Celeste Moratti is a new mother and considers this production an extended meditation on being a parent as well as a child. She says, "I gave myself Gertrude to play, initially thinking the character was a selfish woman. Then I re-read the play and now I sympathize with her. She's a protective mother. She married Claudius out of her need for safety when her husband died. She thought the best way to keep herself and her son in the palace was to marry Claudius. She doesn't see her mistake."
Moratti says her concept of Hamlet's family is not particularly Danish. She grew up the eldest child in a large Italian family, but distanced from it. Still she identifies with Hamlet, especially that side of the story about a child not cut out to be king, whose tough-minded father actually had given up on him, only to recall him from the grave, demanding "be like me—avenge my death." She also notes that his penchant for theatrics is very Italian. Her Polonius is not the familiar bumbling fool of many productions. Rather, he is a stressed-out father bringing up kids in a "shark tank," with high expectations for is son and protective of his daughter, doing everything he can to keep both of them under his wing. Asked if her concept of parenting is more Italian or American, Moratti answers that the powerful Italian family is always her prototype ("so much nuance, so much drama!"), but that the idea of taking responsibility for the family name is very American and that children are put up to this responsibility from an early age.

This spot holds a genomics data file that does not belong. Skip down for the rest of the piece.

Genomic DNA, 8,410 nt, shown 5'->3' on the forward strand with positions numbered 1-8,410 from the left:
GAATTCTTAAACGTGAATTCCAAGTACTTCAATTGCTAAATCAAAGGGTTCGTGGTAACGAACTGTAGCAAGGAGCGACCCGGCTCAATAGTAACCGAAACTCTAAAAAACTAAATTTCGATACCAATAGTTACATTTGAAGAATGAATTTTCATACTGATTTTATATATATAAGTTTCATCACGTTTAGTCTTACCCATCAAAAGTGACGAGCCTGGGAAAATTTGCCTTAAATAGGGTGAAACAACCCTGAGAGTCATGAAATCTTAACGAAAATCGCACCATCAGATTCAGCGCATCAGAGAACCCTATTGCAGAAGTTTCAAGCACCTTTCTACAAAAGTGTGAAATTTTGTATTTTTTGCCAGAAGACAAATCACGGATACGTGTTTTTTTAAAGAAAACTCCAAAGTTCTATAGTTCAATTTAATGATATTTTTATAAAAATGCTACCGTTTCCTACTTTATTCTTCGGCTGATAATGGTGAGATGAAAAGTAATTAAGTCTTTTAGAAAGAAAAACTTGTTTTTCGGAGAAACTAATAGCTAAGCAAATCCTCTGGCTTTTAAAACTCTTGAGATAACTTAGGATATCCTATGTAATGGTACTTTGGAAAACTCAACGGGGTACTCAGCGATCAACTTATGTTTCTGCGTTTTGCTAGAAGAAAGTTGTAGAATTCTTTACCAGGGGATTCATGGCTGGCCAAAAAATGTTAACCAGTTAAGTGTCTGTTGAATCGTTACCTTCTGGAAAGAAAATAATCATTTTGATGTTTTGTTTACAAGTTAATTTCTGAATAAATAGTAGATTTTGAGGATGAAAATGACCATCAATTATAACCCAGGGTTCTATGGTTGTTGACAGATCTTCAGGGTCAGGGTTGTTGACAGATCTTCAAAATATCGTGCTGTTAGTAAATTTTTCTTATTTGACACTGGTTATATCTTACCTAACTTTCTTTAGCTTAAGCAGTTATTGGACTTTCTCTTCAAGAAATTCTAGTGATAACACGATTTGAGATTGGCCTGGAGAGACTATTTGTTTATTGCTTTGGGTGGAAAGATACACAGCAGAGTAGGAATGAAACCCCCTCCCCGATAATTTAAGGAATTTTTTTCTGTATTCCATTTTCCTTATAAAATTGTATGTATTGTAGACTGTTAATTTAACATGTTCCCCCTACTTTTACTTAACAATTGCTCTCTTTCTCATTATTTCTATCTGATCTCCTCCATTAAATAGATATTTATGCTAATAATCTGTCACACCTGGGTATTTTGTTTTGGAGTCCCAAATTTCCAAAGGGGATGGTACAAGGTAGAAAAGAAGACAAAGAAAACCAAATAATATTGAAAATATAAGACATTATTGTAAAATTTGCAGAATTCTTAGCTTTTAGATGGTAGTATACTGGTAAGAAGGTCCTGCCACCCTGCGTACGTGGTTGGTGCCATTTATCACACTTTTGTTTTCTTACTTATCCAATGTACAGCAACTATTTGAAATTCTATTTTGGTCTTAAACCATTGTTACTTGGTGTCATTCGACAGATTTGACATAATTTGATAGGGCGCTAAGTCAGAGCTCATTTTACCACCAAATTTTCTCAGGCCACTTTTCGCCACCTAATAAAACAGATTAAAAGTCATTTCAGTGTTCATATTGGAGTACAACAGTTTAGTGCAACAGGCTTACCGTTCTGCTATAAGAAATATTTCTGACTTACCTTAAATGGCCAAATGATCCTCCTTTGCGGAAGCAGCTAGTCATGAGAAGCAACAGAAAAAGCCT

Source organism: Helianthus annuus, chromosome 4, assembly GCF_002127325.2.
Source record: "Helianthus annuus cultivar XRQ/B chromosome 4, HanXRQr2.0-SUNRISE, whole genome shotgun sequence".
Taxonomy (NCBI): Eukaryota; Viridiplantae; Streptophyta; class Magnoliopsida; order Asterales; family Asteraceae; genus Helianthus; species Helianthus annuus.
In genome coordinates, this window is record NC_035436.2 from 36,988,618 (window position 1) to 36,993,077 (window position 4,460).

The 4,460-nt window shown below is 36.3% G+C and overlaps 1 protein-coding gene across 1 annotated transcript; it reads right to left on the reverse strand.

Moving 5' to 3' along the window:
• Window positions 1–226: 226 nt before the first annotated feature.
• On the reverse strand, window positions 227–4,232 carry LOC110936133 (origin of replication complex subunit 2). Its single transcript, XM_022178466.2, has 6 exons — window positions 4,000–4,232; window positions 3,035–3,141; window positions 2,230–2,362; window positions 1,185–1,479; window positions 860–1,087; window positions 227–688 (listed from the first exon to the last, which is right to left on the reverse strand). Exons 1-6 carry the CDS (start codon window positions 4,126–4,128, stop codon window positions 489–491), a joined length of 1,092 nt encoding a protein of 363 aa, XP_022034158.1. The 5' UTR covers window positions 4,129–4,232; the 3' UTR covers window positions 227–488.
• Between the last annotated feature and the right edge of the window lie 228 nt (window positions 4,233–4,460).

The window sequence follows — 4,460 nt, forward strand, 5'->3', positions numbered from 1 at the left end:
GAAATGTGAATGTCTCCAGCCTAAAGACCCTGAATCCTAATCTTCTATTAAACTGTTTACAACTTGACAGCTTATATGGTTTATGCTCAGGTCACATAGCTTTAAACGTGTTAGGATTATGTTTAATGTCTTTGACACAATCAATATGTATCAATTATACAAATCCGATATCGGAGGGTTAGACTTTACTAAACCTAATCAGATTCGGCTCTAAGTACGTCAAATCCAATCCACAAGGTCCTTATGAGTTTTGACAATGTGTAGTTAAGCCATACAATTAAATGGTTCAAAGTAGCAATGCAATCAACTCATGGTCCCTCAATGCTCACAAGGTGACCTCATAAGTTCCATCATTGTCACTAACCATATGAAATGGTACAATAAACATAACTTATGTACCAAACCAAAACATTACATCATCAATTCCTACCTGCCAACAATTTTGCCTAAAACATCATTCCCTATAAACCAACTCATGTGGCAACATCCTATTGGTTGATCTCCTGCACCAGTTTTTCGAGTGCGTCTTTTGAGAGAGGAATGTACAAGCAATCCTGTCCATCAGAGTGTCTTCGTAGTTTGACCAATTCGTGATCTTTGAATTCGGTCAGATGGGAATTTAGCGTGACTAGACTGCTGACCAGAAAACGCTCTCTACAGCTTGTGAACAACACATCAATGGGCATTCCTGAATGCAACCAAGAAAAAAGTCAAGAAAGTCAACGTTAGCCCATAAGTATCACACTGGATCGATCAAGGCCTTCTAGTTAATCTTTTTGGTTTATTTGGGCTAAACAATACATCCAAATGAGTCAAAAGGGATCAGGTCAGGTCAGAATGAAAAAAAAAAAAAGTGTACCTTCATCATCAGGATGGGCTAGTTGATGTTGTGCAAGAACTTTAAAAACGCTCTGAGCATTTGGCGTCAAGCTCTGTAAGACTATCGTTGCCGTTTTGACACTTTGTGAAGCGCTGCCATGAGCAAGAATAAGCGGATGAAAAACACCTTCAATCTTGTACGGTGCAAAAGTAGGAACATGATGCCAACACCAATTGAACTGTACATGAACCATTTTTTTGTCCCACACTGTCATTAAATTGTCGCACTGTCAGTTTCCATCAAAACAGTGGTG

The actors are Alexander Sovronky as Hamlet, Celeste Moratti as Gertrude, Michael S. Kaplan as Polonius, J.B. Alexander as Claudius, Doria Bramante as Ophelia, Tristan Colton as Laertes, Nina Ashe as Rosencrantz/ Marcella/ Player Queen, Ross Hamman as Guildenstern/Barnardo/Player King/Gravedigger and Collin Mcconnell as Horatio. Additional chorus work is by Markus Weinfurter. Live music will be performed by Francesco Santalucia and Papaceccio.